Compensation Claims Loom Following Toyota Recall
After a spate of product recalls in the US during 2009, Toyota’s decision to extend some of its most recent recalls to the UK, Europe and China has been made ahead of the first British claim for compensation relating to a defective Toyota vehicle. In September of 2009, Toyota announced the largest recall in its history, which covered an estimated 4 million cars in the US. The decision to announce a recall was made after a defect in certain models of Toyota was identified. The defect related to a mechanical fault that could cause accelerator pedals to become trapped in floor mats, which is clearly extremely dangerous. The recall announced in September last year came shortly after four people were killed near San Diego in what is thought to be the first fatal incident involving this specific Toyota fault. A further recall of around 2.3 million vehicles was made towards the end of January 2010, at which time Toyota had ceased production in the US.
In Europe and the UK, moves to announce a recall were less than immediate; in fact, it was not until the beginning of February that Toyota issued a recall of 180,865 affected models in Britain, whilst it is thought that some 1.8 million vehicles in total will be affected across Europe. In the UK, details of the 180,865 affected Toyota models were passed to the DVLA in hope of tracking down the owners, whose lives are clearly at risk until the mechanical fault is repaired – a process that should take no longer than 30 minutes at an approved Toyota centre. Although Toyota has announced that it is unaware of any accidents having occurred in the UK as a result of the mechanical defect, the Guardian online news service has since reported details of the first compensation claim to have been made in Britain as a result of the fault.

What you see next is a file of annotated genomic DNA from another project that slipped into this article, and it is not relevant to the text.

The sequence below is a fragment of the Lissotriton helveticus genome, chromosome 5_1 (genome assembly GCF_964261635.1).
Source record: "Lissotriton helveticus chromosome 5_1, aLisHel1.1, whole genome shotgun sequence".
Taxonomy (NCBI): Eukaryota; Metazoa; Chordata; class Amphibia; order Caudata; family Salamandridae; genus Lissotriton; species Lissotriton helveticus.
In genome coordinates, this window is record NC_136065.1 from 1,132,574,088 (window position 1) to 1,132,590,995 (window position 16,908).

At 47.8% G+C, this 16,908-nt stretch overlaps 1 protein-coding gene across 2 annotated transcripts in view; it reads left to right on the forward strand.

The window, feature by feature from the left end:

According to the Guardian report, solicitors acting on behalf of the unnamed claimant filed a claim for compensation against Toyota on or around the 4th February 2010. It is alleged that the claimant was driving his Toyota when the accelerator pedal became stuck, which caused him to accelerate unexpectedly and subsequently crash into a wall at approximately 30mph. Whilst the claimant should consider himself fortunate in so far as the crash occurred at a relatively low speed, he sustained significant head injuries in the accident. It is unlikely that this particular case will be the only one of its kind faced by Toyota, with the potential for an avalanche of personal injury claims on the global front. As if the Japanese car manufacturer did not already have enough problems to deal with, fresh reports of a brake defect affecting the Prius hybrid model were announced last week – a fault that is arguably just as bad as a stuck accelerator pedal, if not worse.
Regarding the accelerator pedal fault, Toyota has insisted that the affected vehicles remain safe but require immediate repair. Clearly, a car that is subject to a defective accelerator pedal could never be classed as safe with any degree of reliability, so Toyota’s claims to the contrary should be met with caution; indeed, lawyers representing injured parties on both sides of the Atlantic have urged the owners of affected Toyota vehicles to stop driving them immediately. Affected UK and European models (manufacturing dates parenthesised) include: AYGO MMT (Feb’05-Aug’09), iQ (Nov’08-’09), Yaris (Nov’05-Sep’09), Auris (Oct’06-Jan’10), Corolla (Oct’06-Dec’09), Verso (Feb’09-Jan’10) and Avensis (Nov’08-Dec’09).